posted by keef on May 20, 2004 - 28 comments

90 Sols in 90 Seconds

With all this talk of wars in distant countries, it's easy to forget that there's exciting things going on just 300 million km from your back porch. NASA has provided 90 second videos of the first 90 sols of the Spirit [5MB .mov] and Opportunity rovers [5MB .mov].
posted by fatbobsmith on May 18, 2004 - 11 comments

The truth is out there

The truth that MeFites don't want you to know. As a follow-up to this post on "the Coffins GWB doesn't want you to see," it is revealed that many of the photographs that ran rampant over the Internet and wire services weren't of fallen American soldiers, but were of the crew of the Columbia.
posted by swerdloff on Apr 23, 2004 - 109 comments

Space Probe Livejournals

Mars Rover Blog, move over: SpiritRover and OpportunityGrrl are on Livejournal, along with Pathfinder(ess), Voyager 1, Cassini, GOES, FUSE, Hubble, and the Planet Mars Himself. (Educational. Sort of. And very LJ. Very, very LJ.)
posted by brownpau on Apr 2, 2004 - 2 comments

Life On Mars's Meethane Traces Thought To Be Detected

Life on Mars? Methane has been found in the Martian atmosphere which scientists say could be a sign of present-day life on Mars. It was detected by telescopes on Earth and has recently been confirmed by instruments onboard the European Space Agency's orbiting Mars Express craft. Methane lives for a short time in the Martian atmosphere so it must be being constantly replenished. There are two possible ways to do this. Either active volcanoes, but none have yet been found on Mars, or microbes. The Independent has it as Methane find on Mars may be sign of life. The second group to detect signals of methane in the Martian atmosphere is led by Michael Mumma of Nasa's Goddard Space Flight Centre in Maryland, who used powerful spectroscopic telescopes based on Earth. This team is even believed to have detected variations in the concentrations of methane, with a peak coming from the ancient Martian seabed of Meridiani Planum, which is being explored by a Nasa rover. This could indicate a subterranean source of methane which is pumping out the gas, either due to some residual geological activity or because of the presence of living organisms producing it as a waste gas. Asked whether the continual production of methane is strong evidence of a biological origin of the gas, Dr Mumma said: "I think it is, myself personally." As to how...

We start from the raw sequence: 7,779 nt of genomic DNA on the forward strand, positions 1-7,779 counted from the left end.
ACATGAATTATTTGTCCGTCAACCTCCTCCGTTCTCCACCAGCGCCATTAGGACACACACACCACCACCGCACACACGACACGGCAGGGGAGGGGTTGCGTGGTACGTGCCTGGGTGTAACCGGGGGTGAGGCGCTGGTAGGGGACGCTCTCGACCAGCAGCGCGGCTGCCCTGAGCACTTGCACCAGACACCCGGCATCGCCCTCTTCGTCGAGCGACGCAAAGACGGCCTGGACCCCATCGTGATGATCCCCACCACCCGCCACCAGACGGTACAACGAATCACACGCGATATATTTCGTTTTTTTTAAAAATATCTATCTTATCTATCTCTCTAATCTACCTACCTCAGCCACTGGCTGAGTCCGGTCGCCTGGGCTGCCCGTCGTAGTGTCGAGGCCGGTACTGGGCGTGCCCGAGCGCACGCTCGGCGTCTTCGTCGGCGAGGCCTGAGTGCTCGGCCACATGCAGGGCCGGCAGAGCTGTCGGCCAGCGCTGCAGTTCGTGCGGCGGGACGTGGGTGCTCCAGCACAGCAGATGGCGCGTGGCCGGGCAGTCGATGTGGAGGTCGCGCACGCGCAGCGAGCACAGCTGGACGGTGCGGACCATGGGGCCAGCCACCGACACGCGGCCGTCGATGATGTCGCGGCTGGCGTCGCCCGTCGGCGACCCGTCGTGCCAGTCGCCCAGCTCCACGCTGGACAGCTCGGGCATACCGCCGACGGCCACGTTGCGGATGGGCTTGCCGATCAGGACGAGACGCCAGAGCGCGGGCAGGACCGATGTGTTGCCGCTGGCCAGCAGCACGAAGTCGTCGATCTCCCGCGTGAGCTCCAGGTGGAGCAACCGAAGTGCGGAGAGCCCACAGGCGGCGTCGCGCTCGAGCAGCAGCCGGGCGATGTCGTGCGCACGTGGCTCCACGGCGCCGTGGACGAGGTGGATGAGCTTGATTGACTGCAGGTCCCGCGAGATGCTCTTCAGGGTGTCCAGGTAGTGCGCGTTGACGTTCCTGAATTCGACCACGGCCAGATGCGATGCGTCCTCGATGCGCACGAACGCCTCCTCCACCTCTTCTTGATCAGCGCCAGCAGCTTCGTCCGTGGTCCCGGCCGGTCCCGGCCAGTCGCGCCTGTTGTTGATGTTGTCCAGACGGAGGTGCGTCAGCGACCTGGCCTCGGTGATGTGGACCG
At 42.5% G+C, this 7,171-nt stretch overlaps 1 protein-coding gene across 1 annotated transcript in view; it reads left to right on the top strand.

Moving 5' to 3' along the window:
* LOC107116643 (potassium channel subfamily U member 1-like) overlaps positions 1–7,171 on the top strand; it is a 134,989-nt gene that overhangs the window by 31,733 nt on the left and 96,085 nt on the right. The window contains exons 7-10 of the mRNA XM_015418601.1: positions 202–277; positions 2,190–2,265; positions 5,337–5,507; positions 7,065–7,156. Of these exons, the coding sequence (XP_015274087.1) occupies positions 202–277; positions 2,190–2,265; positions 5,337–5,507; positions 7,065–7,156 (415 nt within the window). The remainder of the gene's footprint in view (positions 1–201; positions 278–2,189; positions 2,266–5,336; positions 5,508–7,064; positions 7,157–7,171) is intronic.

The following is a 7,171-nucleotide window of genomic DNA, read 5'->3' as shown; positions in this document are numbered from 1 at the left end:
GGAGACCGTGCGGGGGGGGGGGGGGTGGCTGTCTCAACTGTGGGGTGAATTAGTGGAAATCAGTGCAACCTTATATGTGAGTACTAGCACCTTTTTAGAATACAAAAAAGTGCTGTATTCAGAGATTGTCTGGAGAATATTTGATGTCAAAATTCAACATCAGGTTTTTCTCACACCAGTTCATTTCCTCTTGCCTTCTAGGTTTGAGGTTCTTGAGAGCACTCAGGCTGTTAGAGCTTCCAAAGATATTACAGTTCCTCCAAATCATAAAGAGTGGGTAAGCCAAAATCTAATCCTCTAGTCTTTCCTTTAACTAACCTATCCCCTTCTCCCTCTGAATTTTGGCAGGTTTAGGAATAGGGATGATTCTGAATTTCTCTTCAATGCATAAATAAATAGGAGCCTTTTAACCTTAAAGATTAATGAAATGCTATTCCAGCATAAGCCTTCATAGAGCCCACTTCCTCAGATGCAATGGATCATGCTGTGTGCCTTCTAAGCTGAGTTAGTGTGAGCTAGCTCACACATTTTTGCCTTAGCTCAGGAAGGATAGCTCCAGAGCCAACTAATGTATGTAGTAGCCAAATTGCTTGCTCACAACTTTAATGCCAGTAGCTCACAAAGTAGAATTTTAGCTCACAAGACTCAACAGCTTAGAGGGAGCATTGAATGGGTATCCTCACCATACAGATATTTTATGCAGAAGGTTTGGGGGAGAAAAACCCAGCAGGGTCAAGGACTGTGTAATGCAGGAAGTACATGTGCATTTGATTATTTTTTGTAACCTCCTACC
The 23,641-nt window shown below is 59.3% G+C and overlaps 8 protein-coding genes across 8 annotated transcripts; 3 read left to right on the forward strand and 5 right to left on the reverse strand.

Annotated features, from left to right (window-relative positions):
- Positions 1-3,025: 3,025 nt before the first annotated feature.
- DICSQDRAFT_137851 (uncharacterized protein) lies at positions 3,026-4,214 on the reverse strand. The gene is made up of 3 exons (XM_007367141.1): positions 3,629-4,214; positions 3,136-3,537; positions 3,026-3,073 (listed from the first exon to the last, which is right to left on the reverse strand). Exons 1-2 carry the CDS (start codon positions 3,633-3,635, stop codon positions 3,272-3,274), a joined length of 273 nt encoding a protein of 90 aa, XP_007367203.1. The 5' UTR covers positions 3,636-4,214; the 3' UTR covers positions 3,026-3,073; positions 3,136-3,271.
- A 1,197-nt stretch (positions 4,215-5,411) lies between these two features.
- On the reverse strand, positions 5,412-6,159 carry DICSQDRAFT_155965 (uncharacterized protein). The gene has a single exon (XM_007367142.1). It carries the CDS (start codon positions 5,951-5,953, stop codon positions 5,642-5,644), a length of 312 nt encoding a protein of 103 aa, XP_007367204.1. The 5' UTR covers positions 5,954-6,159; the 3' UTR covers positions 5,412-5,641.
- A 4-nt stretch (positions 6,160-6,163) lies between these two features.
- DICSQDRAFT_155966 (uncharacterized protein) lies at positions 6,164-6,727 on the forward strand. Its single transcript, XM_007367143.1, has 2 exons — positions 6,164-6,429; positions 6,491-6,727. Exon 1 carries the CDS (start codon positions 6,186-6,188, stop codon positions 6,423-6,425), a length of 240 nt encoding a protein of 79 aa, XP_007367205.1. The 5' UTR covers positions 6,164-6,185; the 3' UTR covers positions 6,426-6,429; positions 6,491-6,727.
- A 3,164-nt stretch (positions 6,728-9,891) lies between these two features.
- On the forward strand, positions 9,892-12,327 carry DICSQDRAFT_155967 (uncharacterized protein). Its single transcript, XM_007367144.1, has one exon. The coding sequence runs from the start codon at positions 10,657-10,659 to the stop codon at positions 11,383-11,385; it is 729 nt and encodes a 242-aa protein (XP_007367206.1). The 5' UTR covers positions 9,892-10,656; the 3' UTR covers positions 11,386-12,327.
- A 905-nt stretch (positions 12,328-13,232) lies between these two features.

posted by y2karl on Mar 28, 2004 - 25 comments

Not quite a flying car, but we're getting there

X-43A Flight. "The unpiloted 12-foot-long X-43A vehicle, part aircraft and part spacecraft, will be dropped from the wing of a B-52 aircraft, lofted to nearly 100,000 feet by a booster rocket and released over the Pacific Ocean to briefly fly under its own power at seven times the speed of sound." Watch (RealPlayer) it live.
posted by cedar on Mar 27, 2004 - 34 comments

Martian Sea

Old Mars and the Sea. A salty sea may once have covered the Opportunity rover's landing site on Mars, boosting the possibility that the planet may once have evolved life. (Of course, there are those who believe NASA has been conspiring to cover it all up, but the Bad Astronomer has words on that. Bunnies and faces, my foot.)